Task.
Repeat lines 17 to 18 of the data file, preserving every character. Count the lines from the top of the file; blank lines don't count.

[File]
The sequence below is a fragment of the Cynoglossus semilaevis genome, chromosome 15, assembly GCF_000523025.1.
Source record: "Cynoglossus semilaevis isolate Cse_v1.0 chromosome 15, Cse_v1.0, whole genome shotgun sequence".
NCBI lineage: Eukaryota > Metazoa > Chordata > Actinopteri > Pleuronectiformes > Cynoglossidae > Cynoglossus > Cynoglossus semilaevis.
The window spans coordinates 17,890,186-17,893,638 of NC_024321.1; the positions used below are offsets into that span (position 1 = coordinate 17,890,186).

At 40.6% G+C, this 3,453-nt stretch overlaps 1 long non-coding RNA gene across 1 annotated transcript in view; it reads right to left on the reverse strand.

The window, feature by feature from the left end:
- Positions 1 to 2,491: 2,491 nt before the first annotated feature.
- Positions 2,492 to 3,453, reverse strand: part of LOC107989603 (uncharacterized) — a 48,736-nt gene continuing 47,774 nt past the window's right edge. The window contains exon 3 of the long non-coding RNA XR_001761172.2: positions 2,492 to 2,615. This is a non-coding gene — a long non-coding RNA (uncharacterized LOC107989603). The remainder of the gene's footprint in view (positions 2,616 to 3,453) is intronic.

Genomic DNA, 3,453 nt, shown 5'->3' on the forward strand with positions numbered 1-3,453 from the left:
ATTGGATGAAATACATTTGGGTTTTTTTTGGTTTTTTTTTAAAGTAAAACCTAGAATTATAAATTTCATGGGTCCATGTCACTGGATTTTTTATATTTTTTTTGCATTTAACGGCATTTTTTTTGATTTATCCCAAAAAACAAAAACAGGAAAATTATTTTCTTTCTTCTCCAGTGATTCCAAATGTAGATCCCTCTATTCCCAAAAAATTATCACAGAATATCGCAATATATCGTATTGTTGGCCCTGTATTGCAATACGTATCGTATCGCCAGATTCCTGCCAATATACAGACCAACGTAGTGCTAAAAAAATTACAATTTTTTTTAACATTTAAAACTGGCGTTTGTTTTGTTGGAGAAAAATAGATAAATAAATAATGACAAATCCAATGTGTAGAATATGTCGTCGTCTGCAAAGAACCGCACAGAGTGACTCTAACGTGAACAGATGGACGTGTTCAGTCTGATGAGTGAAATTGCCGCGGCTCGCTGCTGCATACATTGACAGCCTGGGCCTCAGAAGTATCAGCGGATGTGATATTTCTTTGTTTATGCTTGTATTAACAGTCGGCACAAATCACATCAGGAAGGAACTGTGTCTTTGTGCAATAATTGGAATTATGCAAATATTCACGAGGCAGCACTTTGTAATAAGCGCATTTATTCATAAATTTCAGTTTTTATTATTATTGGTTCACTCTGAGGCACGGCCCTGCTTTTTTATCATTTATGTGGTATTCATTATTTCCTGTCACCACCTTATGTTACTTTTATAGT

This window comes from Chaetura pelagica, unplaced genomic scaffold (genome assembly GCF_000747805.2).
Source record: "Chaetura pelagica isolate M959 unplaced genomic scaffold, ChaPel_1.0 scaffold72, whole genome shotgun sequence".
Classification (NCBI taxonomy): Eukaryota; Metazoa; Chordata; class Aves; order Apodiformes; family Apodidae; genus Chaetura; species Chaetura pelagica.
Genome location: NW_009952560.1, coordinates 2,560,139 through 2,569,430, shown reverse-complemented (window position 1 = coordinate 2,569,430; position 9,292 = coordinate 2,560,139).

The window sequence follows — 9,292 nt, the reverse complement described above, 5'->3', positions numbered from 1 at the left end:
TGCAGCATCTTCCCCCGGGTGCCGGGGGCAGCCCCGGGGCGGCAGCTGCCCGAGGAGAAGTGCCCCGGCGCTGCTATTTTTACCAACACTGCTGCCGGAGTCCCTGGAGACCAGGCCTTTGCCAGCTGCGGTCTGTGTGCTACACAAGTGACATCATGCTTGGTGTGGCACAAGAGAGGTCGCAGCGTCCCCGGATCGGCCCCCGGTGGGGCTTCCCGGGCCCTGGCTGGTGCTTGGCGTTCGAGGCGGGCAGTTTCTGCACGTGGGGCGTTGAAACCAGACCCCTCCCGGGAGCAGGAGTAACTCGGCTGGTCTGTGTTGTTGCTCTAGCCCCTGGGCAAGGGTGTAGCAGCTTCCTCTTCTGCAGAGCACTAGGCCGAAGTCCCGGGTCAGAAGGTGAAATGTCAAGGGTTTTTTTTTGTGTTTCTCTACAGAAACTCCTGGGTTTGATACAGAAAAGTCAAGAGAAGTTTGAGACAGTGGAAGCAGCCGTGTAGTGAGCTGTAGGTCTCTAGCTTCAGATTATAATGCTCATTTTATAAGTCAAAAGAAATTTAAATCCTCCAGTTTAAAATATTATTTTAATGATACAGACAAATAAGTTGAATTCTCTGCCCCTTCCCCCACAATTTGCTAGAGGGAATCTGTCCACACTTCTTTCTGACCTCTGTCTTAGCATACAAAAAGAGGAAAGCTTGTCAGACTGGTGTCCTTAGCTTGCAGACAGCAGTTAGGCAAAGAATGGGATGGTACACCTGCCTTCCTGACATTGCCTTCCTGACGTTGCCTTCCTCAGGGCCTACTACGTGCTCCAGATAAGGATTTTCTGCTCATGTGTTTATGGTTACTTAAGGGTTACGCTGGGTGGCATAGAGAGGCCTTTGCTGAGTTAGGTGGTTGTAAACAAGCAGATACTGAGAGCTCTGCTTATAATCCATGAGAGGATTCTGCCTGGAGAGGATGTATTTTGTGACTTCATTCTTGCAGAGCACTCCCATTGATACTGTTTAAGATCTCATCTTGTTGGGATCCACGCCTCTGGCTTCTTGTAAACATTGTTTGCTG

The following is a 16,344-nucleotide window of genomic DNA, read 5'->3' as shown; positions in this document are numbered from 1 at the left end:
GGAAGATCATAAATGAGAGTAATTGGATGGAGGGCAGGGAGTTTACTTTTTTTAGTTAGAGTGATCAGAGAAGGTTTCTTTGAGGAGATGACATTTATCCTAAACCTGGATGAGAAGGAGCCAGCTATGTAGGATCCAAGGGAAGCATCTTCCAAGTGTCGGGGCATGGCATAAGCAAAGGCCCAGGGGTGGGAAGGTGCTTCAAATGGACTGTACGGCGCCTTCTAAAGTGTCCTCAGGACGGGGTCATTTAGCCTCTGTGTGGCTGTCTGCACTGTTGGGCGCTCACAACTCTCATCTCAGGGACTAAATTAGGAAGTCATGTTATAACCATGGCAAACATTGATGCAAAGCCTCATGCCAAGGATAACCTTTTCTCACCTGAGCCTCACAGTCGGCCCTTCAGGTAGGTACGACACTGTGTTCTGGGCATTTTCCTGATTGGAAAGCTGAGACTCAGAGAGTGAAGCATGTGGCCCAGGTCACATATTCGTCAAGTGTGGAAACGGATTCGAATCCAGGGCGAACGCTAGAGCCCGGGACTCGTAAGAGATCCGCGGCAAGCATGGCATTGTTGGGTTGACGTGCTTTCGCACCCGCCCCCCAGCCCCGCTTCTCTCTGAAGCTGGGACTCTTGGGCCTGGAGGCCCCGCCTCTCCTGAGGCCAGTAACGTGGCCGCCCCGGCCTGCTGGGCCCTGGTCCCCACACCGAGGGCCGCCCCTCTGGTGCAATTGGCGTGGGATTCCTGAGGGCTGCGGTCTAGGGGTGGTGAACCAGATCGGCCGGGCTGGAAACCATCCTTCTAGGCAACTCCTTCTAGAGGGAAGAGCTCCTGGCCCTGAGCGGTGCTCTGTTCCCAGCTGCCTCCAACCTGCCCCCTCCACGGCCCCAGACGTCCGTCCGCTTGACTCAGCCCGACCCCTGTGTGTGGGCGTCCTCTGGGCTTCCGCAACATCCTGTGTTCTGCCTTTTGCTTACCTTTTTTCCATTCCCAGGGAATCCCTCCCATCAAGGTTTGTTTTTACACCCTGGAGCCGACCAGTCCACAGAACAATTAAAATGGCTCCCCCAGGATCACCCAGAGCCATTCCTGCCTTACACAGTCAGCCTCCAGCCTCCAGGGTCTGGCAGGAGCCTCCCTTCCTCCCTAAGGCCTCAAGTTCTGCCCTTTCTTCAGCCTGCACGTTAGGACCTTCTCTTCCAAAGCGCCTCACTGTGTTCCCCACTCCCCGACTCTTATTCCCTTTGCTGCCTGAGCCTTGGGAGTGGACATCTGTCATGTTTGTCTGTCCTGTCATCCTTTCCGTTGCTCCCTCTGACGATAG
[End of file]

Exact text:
The following is a 16,344-nucleotide window of genomic DNA, read 5'->3' as shown; positions in this document are numbered from 1 at the left end:
GGAAGATCATAAATGAGAGTAATTGGATGGAGGGCAGGGAGTTTACTTTTTTTAGTTAGAGTGATCAGAGAAGGTTTCTTTGAGGAGATGACATTTATCCTAAACCTGGATGAGAAGGAGCCAGCTATGTAGGATCCAAGGGAAGCATCTTCCAAGTGTCGGGGCATGGCATAAGCAAAGGCCCAGGGGTGGGAAGGTGCTTCAAATGGACTGTACGGCGCCTTCTAAAGTGTCCTCAGGACGGGGTCATTTAGCCTCTGTGTGGCTGTCTGCACTGTTGGGCGCTCACAACTCTCATCTCAGGGACTAAATTAGGAAGTCATGTTATAACCATGGCAAACATTGATGCAAAGCCTCATGCCAAGGATAACCTTTTCTCACCTGAGCCTCACAGTCGGCCCTTCAGGTAGGTACGACACTGTGTTCTGGGCATTTTCCTGATTGGAAAGCTGAGACTCAGAGAGTGAAGCATGTGGCCCAGGTCACATATTCGTCAAGTGTGGAAACGGATTCGAATCCAGGGCGAACGCTAGAGCCCGGGACTCGTAAGAGATCCGCGGCAAGCATGGCATTGTTGGGTTGACGTGCTTTCGCACCCGCCCCCCAGCCCCGCTTCTCTCTGAAGCTGGGACTCTTGGGCCTGGAGGCCCCGCCTCTCCTGAGGCCAGTAACGTGGCCGCCCCGGCCTGCTGGGCCCTGGTCCCCACACCGAGGGCCGCCCCTCTGGTGCAATTGGCGTGGGATTCCTGAGGGCTGCGGTCTAGGGGTGGTGAACCAGATCGGCCGGGCTGGAAACCATCCTTCTAGGCAACTCCTTCTAGAGGGAAGAGCTCCTGGCCCTGAGCGGTGCTCTGTTCCCAGCTGCCTCCAACCTGCCCCCTCCACGGCCCCAGACGTCCGTCCGCTTGACTCAGCCCGACCCCTGTGTGTGGGCGTCCTCTGGGCTTCCGCAACATCCTGTGTTCTGCCTTTTGCTTACCTTTTTTCCATTCCCAGGGAATCCCTCCCATCAAGGTTTGTTTTTACACCCTGGAGCCGACCAGTCCACAGAACAATTAAAATGGCTCCCCCAGGATCACCCAGAGCCATTCCTGCCTTACACAGTCAGCCTCCAGCCTCCAGGGTCTGGCAGGAGCCTCCCTTCCTCCCTAAGGCCTCAAGTTCTGCCCTTTCTTCAGCCTGCACGTTAGGACCTTCTCTTCCAAAGCGCCTCACTGTGTTCCCCACTCCCCGACTCTTATTCCCTTTGCTGCCTGAGCCTTGGGAGTGGACATCTGTCATGTTTGTCTGTCCTGTCATCCTTTCCGTTGCTCCCTCTGACGATAG